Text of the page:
As we adjust to a new way of living and working for the next few months, it's more important than ever to take care of ourselves and each other. Spending more time at home and perhaps feeling at a loss without our usual routines, we wanted to provide some tips on how to deal with the challenges self-isolation and social lockdowns can bring. 

Our Managing Director Wez Saunders spent the most part of four years working from home between 2010-2014, “I did so off the back of leaving a job in investment banking after twelve years, two years after my brother died of Leukaemia. I was battling with grief-related depression and bereavement-related mental health issues. Prior to leaving the bank, we had a fairly flexible work from home policy." 

After hearing questions from his family, friends and employees Wez provided us with some guidance on working from home and how to take care of our mental wellbeing in these challenging times, providing the Defected staff with his advice for working from home and dealing with the challenges it may bring.

We wanted to share Wez's advice, along with tips from some of our artists, in the hope that it might bring some support to our wider community. Stay inside, look after yourselves, and keep healthy!  


-        Connect with people.

-        Be physically active – move around your home/garden whilst on those conference calls.

-        Learn new skills – they help boost self-confidence, raise self-esteem, help you to build a sense of purpose.

-        ‘Give’ to others (help with advice, be there for them, help with work) – helps create positive feelings and a sense of reward/self-worth.

-        Consider mindfulness.

-        Avoid indulging (diet, drugs, alcohol) – do not allow the situation to take control of you.

Set Up: 

-        Ensure that you have the appropriate technology that you need to work from home. Your employer can help with this. Address the situation if this is not the case.

-        Ensure that you are using a secure connection / secure Wifi / secure VPN. Check this with your employer/IT department.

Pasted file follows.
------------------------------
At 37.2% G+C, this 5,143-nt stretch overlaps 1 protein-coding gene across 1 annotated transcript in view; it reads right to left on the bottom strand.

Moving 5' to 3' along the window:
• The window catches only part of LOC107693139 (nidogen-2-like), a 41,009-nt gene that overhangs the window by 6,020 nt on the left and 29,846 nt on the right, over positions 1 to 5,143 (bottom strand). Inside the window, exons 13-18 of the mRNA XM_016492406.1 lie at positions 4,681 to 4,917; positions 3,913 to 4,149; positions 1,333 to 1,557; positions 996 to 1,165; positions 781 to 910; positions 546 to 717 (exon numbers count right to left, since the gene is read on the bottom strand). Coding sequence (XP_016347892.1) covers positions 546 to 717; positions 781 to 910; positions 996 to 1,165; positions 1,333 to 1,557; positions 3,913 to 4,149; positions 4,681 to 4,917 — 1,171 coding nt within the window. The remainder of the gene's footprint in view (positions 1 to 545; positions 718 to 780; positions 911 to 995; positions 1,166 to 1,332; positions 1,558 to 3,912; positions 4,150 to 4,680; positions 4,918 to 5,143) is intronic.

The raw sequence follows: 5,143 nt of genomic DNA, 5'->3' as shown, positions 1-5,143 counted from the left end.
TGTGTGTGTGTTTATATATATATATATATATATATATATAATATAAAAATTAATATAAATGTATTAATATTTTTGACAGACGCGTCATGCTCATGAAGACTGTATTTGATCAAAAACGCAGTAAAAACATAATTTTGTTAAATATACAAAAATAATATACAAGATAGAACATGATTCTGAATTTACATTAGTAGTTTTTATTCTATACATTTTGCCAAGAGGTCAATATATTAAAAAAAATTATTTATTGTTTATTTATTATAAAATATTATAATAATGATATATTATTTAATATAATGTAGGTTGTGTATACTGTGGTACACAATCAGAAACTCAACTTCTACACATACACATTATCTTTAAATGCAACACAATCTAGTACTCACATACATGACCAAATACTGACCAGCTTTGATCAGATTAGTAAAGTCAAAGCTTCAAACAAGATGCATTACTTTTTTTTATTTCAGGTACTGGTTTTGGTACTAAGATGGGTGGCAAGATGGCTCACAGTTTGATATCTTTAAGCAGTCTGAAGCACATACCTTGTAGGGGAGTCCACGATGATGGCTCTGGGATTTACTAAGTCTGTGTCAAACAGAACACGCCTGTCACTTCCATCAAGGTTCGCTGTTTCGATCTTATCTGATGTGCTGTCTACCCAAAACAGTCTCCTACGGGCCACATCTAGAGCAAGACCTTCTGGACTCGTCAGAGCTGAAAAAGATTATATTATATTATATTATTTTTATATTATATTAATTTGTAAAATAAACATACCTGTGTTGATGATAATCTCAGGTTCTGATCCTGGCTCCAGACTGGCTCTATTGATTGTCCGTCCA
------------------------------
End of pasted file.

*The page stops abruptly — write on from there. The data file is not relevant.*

-        Create a suitable workspace.

-        Ensure your workspace is Ergonomically Friendly (you have a suitable chair, happy with the monitor/screen you are using, same with the keyboard & mouse, go for a walk around your home).

-        Avoid awkward workspaces.

-        Ensure you are well placed to avoid distractions.

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-        Implement communications programmes to enable you to stay at home – at Defected, we use Zoom, Slack, Facetime, Whatsapp, Email & Phone (there are many others).

-        Set clear expectations and be realistic about what you can/should achieve.

-        Daily communications with your line manager and team is key.


-        Plan a daily routine whilst staying at home – both for when you and working and in your personal time – whilst following Government advice accordingly. Plan time for you.

-        Get up each day, shower, get dressed, eat at your usual times – aim for a balanced diet as much as you can.

-        Start your working day on time, as agreed with your Company.

-        Plan and stick to regular / arranged / adhoc meetings.

-        Use the phone and video call/conference options – do not rely on email/text messages.

-        Drink enough water / make yourself juice / tea / coffee – it’s okay.

-        Try not to work all night – try to finish ‘on time’ or as required (depending on your job; these times may require extraordinary commitments; they won’t last forever – be considerate but be mindful of your physical and mental capacities).

-        Clearly distinguish your work hours and personal time (although be considerate towards the unprecedented challenges your employee may be facing).